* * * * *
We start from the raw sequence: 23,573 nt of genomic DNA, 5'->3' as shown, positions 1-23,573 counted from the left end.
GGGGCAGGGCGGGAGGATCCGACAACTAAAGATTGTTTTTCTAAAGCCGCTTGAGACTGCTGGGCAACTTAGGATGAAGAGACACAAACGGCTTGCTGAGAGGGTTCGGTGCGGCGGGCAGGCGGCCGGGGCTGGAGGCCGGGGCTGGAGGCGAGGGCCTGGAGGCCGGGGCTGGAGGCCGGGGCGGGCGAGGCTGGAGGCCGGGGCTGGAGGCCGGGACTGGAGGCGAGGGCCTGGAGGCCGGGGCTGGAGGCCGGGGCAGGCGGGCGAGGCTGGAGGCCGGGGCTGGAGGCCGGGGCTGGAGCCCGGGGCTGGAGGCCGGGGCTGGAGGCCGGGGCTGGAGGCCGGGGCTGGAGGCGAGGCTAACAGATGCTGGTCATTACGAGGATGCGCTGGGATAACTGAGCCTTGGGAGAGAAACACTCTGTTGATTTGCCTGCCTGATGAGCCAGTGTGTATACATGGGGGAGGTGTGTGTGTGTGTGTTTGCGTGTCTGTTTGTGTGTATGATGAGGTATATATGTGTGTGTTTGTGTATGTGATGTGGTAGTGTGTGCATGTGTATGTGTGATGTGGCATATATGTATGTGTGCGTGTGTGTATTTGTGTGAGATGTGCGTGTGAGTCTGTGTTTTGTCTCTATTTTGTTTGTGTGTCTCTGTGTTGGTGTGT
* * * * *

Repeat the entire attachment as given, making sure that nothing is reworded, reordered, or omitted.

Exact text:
We start from the raw sequence: 23,573 nt of genomic DNA, 5'->3' as shown, positions 1-23,573 counted from the left end.
GGGGCAGGGCGGGAGGATCCGACAACTAAAGATTGTTTTTCTAAAGCCGCTTGAGACTGCTGGGCAACTTAGGATGAAGAGACACAAACGGCTTGCTGAGAGGGTTCGGTGCGGCGGGCAGGCGGCCGGGGCTGGAGGCCGGGGCTGGAGGCGAGGGCCTGGAGGCCGGGGCTGGAGGCCGGGGCGGGCGAGGCTGGAGGCCGGGGCTGGAGGCCGGGACTGGAGGCGAGGGCCTGGAGGCCGGGGCTGGAGGCCGGGGCAGGCGGGCGAGGCTGGAGGCCGGGGCTGGAGGCCGGGGCTGGAGCCCGGGGCTGGAGGCCGGGGCTGGAGGCCGGGGCTGGAGGCCGGGGCTGGAGGCGAGGCTAACAGATGCTGGTCATTACGAGGATGCGCTGGGATAACTGAGCCTTGGGAGAGAAACACTCTGTTGATTTGCCTGCCTGATGAGCCAGTGTGTATACATGGGGGAGGTGTGTGTGTGTGTGTTTGCGTGTCTGTTTGTGTGTATGATGAGGTATATATGTGTGTGTTTGTGTATGTGATGTGGTAGTGTGTGCATGTGTATGTGTGATGTGGCATATATGTATGTGTGCGTGTGTGTATTTGTGTGAGATGTGCGTGTGAGTCTGTGTTTTGTCTCTATTTTGTTTGTGTGTCTCTGTGTTGGTGTGT